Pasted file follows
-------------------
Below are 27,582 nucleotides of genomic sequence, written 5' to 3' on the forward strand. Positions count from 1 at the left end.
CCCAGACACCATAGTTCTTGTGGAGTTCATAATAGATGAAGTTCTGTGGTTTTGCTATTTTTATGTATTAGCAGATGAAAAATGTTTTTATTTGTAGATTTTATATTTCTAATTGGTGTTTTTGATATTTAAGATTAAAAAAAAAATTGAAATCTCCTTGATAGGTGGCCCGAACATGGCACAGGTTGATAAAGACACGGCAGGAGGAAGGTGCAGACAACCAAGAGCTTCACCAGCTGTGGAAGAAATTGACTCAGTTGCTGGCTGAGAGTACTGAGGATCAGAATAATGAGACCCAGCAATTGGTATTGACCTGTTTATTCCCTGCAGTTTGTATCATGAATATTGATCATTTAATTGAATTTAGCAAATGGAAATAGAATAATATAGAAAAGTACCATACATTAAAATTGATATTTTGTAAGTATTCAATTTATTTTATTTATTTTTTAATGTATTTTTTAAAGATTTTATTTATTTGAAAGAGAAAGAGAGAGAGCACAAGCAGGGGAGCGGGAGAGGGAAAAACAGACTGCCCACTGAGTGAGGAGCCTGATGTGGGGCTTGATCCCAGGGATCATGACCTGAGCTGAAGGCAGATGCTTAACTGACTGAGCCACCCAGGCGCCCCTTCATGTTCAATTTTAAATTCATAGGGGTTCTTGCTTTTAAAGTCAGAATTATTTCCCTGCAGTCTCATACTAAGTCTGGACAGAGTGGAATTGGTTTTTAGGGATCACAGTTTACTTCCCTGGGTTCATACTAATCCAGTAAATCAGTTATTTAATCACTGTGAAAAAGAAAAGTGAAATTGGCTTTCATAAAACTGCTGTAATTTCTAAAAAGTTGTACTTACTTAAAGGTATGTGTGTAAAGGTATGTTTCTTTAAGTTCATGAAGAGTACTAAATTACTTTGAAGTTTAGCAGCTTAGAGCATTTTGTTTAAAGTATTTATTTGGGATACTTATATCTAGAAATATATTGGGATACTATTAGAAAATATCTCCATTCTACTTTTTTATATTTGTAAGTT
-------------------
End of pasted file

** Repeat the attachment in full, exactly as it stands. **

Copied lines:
Below are 27,582 nucleotides of genomic sequence, written 5' to 3' on the forward strand. Positions count from 1 at the left end.
CCCAGACACCATAGTTCTTGTGGAGTTCATAATAGATGAAGTTCTGTGGTTTTGCTATTTTTATGTATTAGCAGATGAAAAATGTTTTTATTTGTAGATTTTATATTTCTAATTGGTGTTTTTGATATTTAAGATTAAAAAAAAAATTGAAATCTCCTTGATAGGTGGCCCGAACATGGCACAGGTTGATAAAGACACGGCAGGAGGAAGGTGCAGACAACCAAGAGCTTCACCAGCTGTGGAAGAAATTGACTCAGTTGCTGGCTGAGAGTACTGAGGATCAGAATAATGAGACCCAGCAATTGGTATTGACCTGTTTATTCCCTGCAGTTTGTATCATGAATATTGATCATTTAATTGAATTTAGCAAATGGAAATAGAATAATATAGAAAAGTACCATACATTAAAATTGATATTTTGTAAGTATTCAATTTATTTTATTTATTTTTTAATGTATTTTTTAAAGATTTTATTTATTTGAAAGAGAAAGAGAGAGAGCACAAGCAGGGGAGCGGGAGAGGGAAAAACAGACTGCCCACTGAGTGAGGAGCCTGATGTGGGGCTTGATCCCAGGGATCATGACCTGAGCTGAAGGCAGATGCTTAACTGACTGAGCCACCCAGGCGCCCCTTCATGTTCAATTTTAAATTCATAGGGGTTCTTGCTTTTAAAGTCAGAATTATTTCCCTGCAGTCTCATACTAAGTCTGGACAGAGTGGAATTGGTTTTTAGGGATCACAGTTTACTTCCCTGGGTTCATACTAATCCAGTAAATCAGTTATTTAATCACTGTGAAAAAGAAAAGTGAAATTGGCTTTCATAAAACTGCTGTAATTTCTAAAAAGTTGTACTTACTTAAAGGTATGTGTGTAAAGGTATGTTTCTTTAAGTTCATGAAGAGTACTAAATTACTTTGAAGTTTAGCAGCTTAGAGCATTTTGTTTAAAGTATTTATTTGGGATACTTATATCTAGAAATATATTGGGATACTATTAGAAAATATCTCCATTCTACTTTTTTATATTTGTAAGTT